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Guest Commentary: How the Labor Movement Can Thrive After Janus

by | Jul 3, 2018 | Economy, Education, Jobs & Wages

Photo credit: Filiberto Nolasco Gomez / Workday Minnesota

In an historic blow to working class people and their organizations, the United States Supreme Court issued a 5-4 decision in Janus v. AFSCME Council 31 last week, overturning Abood v. Detroit Board of Education, the landmark 1977 case giving public sector unions the right to collect agency, or “fair share,” fees from non-members. The decision, which will gravely challenge public sector unions as we know them, has been lamented (or, in some conservative circles, touted) as the “death knell” of organized labor and the U.S. labor movement.

There can be no question, in light of the decision, that organized labor as we know it must evolve. However, there are more reasons to believe that labor will adapt, and perhaps even grow stronger. The Supreme Court and the entire U.S. legal system have rarely been on the side of the U.S. working class, yet workers have continuously organized without the support of the law and, in fact, sometimes against the law. Some of labor’s greatest victories were on the heels of labor’s greatest legal defeats.

This moment gives us an opportunity to recognize that the courts are generally the opponents, not the allies, of the working class. With Justice Kennedy’s retirement announcement and a looming appointment to fill this vacancy, the fate of workers and their movements before the courts will face uphill battles for decades to come. But the labor movement, and other movements of working class people, has what it has always needed to win: its people.


Since the passage of the Wagner Act in 1935, most American workers have had the right to democratically elect a labor union to represent them in their workplaces. Once a union is certified by a group of workers (called a “bargaining unit”) by a majority vote of those workers, the union has the right of “exclusive representation”: management is legally obligated to recognize and negotiate with the union, and can only negotiate with that union about the wages, terms, and conditions of employment for that group of workers.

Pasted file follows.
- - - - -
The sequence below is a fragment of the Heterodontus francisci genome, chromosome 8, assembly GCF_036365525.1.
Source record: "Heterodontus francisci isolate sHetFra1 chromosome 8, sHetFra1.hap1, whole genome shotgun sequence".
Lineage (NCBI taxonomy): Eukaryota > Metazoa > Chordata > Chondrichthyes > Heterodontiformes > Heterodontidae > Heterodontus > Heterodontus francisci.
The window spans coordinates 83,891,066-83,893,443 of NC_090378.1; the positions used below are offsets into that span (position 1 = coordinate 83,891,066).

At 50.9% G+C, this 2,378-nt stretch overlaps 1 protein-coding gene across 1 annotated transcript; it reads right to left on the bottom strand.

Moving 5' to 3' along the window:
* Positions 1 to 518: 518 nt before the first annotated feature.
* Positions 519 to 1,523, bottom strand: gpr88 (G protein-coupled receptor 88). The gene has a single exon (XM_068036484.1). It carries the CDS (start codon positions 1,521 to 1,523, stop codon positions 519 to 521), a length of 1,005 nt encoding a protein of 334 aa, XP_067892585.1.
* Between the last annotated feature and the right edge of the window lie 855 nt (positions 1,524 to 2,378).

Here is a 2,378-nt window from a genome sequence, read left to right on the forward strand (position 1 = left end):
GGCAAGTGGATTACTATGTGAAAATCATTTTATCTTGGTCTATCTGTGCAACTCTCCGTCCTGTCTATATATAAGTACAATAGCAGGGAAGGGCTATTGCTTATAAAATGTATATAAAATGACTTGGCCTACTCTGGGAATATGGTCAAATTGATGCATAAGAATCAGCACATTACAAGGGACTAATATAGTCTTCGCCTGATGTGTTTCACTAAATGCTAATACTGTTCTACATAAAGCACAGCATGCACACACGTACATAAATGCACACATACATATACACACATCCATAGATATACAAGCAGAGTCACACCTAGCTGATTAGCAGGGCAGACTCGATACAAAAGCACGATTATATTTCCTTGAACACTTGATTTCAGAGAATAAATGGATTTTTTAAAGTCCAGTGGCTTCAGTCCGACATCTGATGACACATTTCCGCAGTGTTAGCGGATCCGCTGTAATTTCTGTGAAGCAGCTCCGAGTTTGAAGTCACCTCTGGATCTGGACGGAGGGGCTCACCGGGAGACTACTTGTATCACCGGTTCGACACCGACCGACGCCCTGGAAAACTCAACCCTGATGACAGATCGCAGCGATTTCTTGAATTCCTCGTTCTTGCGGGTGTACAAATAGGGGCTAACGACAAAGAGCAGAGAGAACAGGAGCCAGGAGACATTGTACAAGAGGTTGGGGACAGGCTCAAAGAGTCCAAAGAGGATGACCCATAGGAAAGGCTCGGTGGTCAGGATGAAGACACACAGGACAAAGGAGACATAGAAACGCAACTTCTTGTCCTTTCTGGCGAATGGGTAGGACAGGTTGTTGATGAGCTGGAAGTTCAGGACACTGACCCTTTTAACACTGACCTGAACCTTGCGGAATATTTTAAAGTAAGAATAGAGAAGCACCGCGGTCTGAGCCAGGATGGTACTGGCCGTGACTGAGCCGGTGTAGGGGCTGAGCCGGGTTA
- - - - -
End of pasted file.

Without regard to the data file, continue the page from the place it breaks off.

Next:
Since the Supreme Court decided Ford Motor Company v. Huffman in 1952, unions have had a duty that corresponds to the right of exclusive representation: the duty of fair representation. This means that unions must represent all workers in a bargaining unit equally, whether or not those workers are members of the union. In 22 states, plus the District of Columbia and Puerto Rico, unions have been allowed to charge an “agency fee” to non-members to cover the cost of this representation.[1]

In Abood, the case that was just overturned, the Supreme Court found that unions in the public sector – that is, unions that represent state, county, or municipal government workers – are allowed to charge agency fees, as long as the fees collected by non-members are only spent on costs related to contract negotiation and administration (and not, for example, on supporting political causes or campaigns). After Janus, public sector unions are no longer able to charge non-members agency fees for the cost of representation.